Which is where the gap filling of the F-35B, with a ship now being built, ahead of the planned F-35C carrier, comes in.
From the UK end, the money for developing and ordering the VSTOL CVF and our part in the F-35B, has been spent.
Is a CVF with F-35B better than nothing?
I think so.

Once both are operational, F-35C is the prime strike carrier, of course. When it's unavailable the VSTOL ship can cover in the role if called upon, again, a lot better than nothing.
As well as providing a 2nd LPH platform when HMS Ocean or it's eventual replacement, if there is one in the 2020's, are unavailable.

The problem was that the UK switching to the C variant was very much a political decision, not a military decision. Apparently, the military only found out about the decision when the PMO announced it in the media.

Buying the C would have been much more expensive for the UK in the long run (discussed ad nauseum elsewhere), and the UK government knew this. However, in the SDSR, converting to the C gave a convenient excuse to kick the can down the road and delay the CVFs, which suited the powers that be just fine (somebody else's problem), including the RAF, with the latter hoping that RN fixed wing would disappear altogether (one of the reasons the Harrier was retired as well) and they'd become the world's largest helicopter carriers. They didn't expect the extra costs to show up so fast and so soon.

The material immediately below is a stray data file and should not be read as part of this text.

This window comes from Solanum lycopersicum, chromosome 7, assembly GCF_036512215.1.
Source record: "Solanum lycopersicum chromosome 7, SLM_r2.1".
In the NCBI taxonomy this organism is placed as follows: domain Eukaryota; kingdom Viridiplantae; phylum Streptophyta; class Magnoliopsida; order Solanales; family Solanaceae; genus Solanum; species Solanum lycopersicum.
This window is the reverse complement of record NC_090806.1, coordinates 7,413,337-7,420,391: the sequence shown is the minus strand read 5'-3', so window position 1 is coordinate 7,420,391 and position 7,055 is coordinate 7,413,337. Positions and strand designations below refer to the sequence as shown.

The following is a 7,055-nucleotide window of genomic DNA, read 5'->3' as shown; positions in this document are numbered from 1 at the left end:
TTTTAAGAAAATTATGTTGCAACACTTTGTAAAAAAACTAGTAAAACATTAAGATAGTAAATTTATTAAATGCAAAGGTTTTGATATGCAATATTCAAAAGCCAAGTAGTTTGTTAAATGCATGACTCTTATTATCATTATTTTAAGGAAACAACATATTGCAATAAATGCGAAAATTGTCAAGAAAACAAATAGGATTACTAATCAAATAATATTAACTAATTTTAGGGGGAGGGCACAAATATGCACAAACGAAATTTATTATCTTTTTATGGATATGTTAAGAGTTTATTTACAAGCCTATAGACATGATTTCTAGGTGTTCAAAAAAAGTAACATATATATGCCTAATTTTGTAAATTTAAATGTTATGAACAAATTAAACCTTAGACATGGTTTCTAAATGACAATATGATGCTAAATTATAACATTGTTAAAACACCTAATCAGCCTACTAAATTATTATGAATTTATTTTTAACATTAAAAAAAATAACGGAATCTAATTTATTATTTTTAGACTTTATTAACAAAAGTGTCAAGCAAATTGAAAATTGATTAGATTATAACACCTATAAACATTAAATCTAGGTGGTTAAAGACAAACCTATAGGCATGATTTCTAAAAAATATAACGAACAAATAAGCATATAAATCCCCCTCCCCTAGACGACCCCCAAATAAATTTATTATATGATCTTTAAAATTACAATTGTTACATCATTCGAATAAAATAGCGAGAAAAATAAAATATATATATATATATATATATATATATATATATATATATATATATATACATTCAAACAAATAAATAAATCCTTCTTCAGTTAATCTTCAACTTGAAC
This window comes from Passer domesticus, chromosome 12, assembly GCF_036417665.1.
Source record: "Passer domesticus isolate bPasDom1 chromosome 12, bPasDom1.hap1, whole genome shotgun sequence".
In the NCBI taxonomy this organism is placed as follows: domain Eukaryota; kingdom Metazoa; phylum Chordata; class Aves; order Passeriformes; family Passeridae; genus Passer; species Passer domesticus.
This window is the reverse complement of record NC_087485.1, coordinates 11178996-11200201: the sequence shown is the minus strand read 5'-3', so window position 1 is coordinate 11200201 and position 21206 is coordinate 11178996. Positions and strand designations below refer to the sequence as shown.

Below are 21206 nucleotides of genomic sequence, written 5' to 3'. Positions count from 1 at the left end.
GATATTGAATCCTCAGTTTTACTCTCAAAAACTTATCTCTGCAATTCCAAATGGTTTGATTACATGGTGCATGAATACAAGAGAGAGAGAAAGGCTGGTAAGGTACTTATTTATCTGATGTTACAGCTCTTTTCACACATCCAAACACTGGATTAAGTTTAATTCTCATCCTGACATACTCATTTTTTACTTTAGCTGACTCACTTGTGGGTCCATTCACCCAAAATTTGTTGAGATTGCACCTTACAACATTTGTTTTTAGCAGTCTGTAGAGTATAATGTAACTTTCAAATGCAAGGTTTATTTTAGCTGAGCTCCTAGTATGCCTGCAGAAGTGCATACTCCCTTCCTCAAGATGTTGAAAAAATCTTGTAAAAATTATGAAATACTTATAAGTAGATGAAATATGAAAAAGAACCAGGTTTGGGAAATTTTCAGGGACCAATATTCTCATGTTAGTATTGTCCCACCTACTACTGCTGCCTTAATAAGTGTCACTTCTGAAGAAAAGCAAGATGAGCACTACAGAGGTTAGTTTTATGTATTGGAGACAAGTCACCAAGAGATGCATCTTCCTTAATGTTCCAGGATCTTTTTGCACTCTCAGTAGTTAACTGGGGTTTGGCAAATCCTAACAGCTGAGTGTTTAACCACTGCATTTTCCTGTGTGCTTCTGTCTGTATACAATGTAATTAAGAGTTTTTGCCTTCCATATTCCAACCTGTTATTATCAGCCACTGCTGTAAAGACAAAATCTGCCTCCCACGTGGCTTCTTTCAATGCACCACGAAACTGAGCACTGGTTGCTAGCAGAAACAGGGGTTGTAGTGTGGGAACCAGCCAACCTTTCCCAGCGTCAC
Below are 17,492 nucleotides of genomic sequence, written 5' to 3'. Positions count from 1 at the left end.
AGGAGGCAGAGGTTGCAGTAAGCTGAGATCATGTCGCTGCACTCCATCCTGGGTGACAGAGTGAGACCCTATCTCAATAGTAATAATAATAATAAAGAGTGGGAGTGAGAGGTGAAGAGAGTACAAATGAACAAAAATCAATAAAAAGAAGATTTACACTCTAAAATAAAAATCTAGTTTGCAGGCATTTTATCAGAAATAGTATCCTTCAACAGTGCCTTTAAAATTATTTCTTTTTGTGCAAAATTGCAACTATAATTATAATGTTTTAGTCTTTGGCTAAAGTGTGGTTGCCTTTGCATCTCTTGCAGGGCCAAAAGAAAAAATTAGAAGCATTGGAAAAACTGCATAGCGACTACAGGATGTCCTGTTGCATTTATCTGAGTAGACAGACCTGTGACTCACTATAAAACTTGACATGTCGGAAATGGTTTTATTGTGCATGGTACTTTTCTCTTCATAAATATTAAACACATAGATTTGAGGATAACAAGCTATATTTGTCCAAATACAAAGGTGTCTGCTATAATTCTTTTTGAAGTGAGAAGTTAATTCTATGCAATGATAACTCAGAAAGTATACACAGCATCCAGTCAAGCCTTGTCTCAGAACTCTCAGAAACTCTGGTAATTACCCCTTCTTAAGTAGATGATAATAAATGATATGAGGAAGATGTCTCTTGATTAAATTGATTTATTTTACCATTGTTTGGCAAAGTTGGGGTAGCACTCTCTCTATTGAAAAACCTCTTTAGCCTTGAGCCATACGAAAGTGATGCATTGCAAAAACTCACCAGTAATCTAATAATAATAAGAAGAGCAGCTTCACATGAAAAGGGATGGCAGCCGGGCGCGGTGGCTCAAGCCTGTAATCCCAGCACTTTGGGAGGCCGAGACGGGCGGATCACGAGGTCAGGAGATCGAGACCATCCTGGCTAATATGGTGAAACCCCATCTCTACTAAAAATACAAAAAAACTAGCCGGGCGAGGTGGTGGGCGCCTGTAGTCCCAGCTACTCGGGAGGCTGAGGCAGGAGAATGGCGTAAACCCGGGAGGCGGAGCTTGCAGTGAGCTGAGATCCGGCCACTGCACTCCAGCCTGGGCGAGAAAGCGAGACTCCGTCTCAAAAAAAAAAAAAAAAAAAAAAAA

Compounding this issue is the extremely high technical risks of EMALS; with the delays to the USN's Ford class carriers, the UK will be the first country to integrate EMALS onto a ship, with all the technical problems and costs associated with it. This may explain in part why the UK's initial estimate of £400m cost has already escalated to £1.8 billion.